It is almost midnight when you hear your roommates call out. Someone is trying to get into the house. They heard someone at the windows and at the back door. You get your gun. A few seconds later, a stranger kicks through the front door. He rushes in and you try to push him back outside. He fights you. You shoot your attacker until he stops.
You back up and call 911. You put your gun away. EMS tries to life-flight your attacker to the hospital, but bad weather keeps the aircraft on the ground. You and your roommates give a statement to the police. Your attacker is transported to the hospital where he dies.
You look in the news the next day. You notice that your attacker already had a mugshot.
These roommates made themselves safer before they heard something strange outside. One of the roommates decided that they live in a dangerous world and they got a firearm. Like storing a fire extinguisher, they stored their firearm so it was both secure and immediately accessible when it was needed. They stored their gun in a condition so that it could be used as soon as they grabbed it.
Let’s stop here before we go on. We have millions of new gun owners who are trying to figure out how to live with a gun in their home. They bought a gun for personal protection. Many of them have roommates. What should they do now?
Learning to live with a gun is a process as much as it was to learn to own and drive a car. You didn’t learn everything from the car salesman.
Of course you want to talk to the clerk at the gun shop. Ask him about options for safe storage. Maybe there is a local gun club or shooting range. You probably know someone who owns a gun. Ask them for information. You need information that applies to you and your situation.
This attack took place in the state of Maryland where it is always difficult, and sometimes impossible, to get a “wear and carry” permit. You want to learn how you might carry at home and at work. It is good advice to shop for a holster as you shop for your firearm. You also want to learn how you must transport your firearm to be within the law. We also have to learn how to store our firearm when we’re not wearing it.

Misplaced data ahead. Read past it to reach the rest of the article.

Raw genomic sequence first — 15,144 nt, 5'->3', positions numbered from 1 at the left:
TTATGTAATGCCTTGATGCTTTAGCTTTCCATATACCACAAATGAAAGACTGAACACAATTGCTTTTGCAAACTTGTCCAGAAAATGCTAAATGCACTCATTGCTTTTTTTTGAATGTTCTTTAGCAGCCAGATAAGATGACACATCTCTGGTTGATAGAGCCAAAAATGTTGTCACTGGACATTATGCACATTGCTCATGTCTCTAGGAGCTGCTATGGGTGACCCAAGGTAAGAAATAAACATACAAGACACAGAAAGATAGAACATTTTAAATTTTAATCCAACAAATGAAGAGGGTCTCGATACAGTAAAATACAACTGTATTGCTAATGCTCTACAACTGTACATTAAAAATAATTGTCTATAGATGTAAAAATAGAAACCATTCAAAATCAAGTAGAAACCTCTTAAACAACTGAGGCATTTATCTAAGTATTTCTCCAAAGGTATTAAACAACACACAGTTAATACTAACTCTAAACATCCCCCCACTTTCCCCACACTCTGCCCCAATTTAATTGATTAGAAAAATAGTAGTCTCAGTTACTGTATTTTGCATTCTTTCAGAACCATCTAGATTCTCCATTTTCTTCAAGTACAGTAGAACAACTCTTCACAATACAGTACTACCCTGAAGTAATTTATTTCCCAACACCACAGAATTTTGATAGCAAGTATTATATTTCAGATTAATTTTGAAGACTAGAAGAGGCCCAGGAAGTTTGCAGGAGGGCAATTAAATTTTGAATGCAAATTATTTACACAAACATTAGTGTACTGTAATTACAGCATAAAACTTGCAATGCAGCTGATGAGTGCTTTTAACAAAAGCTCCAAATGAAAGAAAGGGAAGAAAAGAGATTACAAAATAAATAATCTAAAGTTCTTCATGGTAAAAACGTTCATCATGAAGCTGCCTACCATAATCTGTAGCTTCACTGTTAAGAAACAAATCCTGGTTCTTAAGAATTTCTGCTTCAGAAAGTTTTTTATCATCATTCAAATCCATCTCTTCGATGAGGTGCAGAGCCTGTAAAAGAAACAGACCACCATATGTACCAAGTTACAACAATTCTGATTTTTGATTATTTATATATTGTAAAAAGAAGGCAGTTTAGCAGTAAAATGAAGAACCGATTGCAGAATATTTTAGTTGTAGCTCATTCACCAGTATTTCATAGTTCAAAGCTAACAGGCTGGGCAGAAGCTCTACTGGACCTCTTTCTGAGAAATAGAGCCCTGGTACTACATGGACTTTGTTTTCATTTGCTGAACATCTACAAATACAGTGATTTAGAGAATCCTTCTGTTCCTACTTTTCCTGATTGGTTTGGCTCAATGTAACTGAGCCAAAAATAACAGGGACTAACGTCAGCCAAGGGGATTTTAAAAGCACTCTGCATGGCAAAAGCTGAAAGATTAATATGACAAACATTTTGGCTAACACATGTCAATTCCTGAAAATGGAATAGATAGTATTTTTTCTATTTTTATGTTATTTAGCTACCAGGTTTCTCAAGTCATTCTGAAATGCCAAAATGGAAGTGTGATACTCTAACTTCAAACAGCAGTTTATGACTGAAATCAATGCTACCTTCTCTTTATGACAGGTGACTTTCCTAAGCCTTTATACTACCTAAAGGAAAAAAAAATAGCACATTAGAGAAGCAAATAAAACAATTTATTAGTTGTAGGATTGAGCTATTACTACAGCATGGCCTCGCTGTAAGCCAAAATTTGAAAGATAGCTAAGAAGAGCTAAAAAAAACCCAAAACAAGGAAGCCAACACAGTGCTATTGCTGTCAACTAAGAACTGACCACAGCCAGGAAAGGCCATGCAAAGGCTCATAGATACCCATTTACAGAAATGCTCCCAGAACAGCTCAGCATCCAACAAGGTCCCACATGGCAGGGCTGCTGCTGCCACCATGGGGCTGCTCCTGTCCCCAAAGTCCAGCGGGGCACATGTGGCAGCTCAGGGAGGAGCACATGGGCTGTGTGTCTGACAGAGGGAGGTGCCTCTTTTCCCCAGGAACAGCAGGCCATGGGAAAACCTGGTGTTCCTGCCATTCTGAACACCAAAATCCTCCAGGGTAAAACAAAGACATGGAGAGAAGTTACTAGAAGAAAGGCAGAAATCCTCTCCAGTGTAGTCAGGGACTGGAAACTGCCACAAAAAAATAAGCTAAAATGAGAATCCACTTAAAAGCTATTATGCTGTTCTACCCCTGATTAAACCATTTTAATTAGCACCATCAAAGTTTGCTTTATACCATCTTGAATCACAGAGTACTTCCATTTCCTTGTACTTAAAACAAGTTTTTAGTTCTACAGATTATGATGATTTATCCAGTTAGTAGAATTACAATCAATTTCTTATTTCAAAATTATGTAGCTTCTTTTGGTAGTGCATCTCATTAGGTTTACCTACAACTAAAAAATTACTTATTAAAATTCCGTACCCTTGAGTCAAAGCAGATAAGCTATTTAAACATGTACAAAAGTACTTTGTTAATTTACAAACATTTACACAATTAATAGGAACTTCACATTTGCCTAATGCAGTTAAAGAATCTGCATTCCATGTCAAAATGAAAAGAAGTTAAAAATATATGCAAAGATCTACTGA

Welcome to the gun culture. There are many small things to learn. It is a series of small steps rather than one giant leap.
The news article doesn’t say how the gun was stored. We want it both safe and accessible. Many new gun owners imagine that they can store their gun unloaded so it is safe and yet have quick access to it because it is sitting on their top-shelf. They think that replaces a holster during the day, and replaces a rapid access gun-safe at night. In a word, NO!
Yes, you want to store your gun when it is not on your body. No, the top shelf of your clothes closet is not safe storage. The dilemma is that either anyone who walks in can grab the gun, or the gun isn’t useful because the ammunition is stored separately and it takes time to assemble. If you think the top of the shelf really works for you, then load your magazine with snap caps and set an alarm. When the alarm goes off at 2 am see how long it takes you to have a “loaded” firearm in your hands..even though it is loaded with dummy rounds.
I suggest that new gun owners shop for a rapid-access firearm safe. They run about $100. I know that is another hundred dollars you could spend on training. It is another hundred you could spend on ammunition and practice.
You bought a gun so that you and the people you live with would be safer; that includes safe storage of the firearm.
If you know a new gun owner who is undecided about safe storage, then send them this article.
What else did our defenders do correctly? We have to recognize that they locked their doors. That gave them warning when the intruder had to try every door and window. The defenders also sounded an alarm. There is a temptation, particularly in the middle of the night, to assume that everything is fine and to pretend that an unusual sound was meaningless and harmless. The defenders did the uncomfortable thing and raised an alarm. Next, our defender moved toward the sound rather than staying locked in his room and leaving the other roommates to fend for themselves.